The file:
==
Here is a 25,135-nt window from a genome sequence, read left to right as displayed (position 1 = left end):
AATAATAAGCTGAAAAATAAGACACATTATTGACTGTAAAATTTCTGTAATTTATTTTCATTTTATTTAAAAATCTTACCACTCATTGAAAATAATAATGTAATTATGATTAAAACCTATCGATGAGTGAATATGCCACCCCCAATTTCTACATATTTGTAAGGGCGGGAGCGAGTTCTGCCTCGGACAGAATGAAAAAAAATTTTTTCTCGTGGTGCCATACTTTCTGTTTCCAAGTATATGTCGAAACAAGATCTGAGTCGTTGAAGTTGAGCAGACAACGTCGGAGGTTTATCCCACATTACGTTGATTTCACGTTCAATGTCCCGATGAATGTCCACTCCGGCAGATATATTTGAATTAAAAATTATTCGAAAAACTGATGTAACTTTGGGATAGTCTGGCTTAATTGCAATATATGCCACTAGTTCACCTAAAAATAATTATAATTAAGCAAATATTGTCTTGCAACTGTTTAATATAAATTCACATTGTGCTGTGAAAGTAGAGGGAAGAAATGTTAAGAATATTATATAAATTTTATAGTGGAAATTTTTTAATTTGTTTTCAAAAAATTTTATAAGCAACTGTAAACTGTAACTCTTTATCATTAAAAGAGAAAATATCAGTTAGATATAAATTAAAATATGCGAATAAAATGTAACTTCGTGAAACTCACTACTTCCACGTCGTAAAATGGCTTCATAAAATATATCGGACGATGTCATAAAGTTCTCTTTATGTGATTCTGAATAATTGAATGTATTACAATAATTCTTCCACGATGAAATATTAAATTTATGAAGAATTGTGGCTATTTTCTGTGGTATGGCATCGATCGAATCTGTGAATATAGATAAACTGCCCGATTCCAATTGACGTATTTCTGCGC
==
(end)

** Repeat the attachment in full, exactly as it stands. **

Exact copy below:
Here is a 25,135-nt window from a genome sequence, read left to right as displayed (position 1 = left end):
AATAATAAGCTGAAAAATAAGACACATTATTGACTGTAAAATTTCTGTAATTTATTTTCATTTTATTTAAAAATCTTACCACTCATTGAAAATAATAATGTAATTATGATTAAAACCTATCGATGAGTGAATATGCCACCCCCAATTTCTACATATTTGTAAGGGCGGGAGCGAGTTCTGCCTCGGACAGAATGAAAAAAAATTTTTTCTCGTGGTGCCATACTTTCTGTTTCCAAGTATATGTCGAAACAAGATCTGAGTCGTTGAAGTTGAGCAGACAACGTCGGAGGTTTATCCCACATTACGTTGATTTCACGTTCAATGTCCCGATGAATGTCCACTCCGGCAGATATATTTGAATTAAAAATTATTCGAAAAACTGATGTAACTTTGGGATAGTCTGGCTTAATTGCAATATATGCCACTAGTTCACCTAAAAATAATTATAATTAAGCAAATATTGTCTTGCAACTGTTTAATATAAATTCACATTGTGCTGTGAAAGTAGAGGGAAGAAATGTTAAGAATATTATATAAATTTTATAGTGGAAATTTTTTAATTTGTTTTCAAAAAATTTTATAAGCAACTGTAAACTGTAACTCTTTATCATTAAAAGAGAAAATATCAGTTAGATATAAATTAAAATATGCGAATAAAATGTAACTTCGTGAAACTCACTACTTCCACGTCGTAAAATGGCTTCATAAAATATATCGGACGATGTCATAAAGTTCTCTTTATGTGATTCTGAATAATTGAATGTATTACAATAATTCTTCCACGATGAAATATTAAATTTATGAAGAATTGTGGCTATTTTCTGTGGTATGGCATCGATCGAATCTGTGAATATAGATAAACTGCCCGATTCCAATTGACGTATTTCTGCGC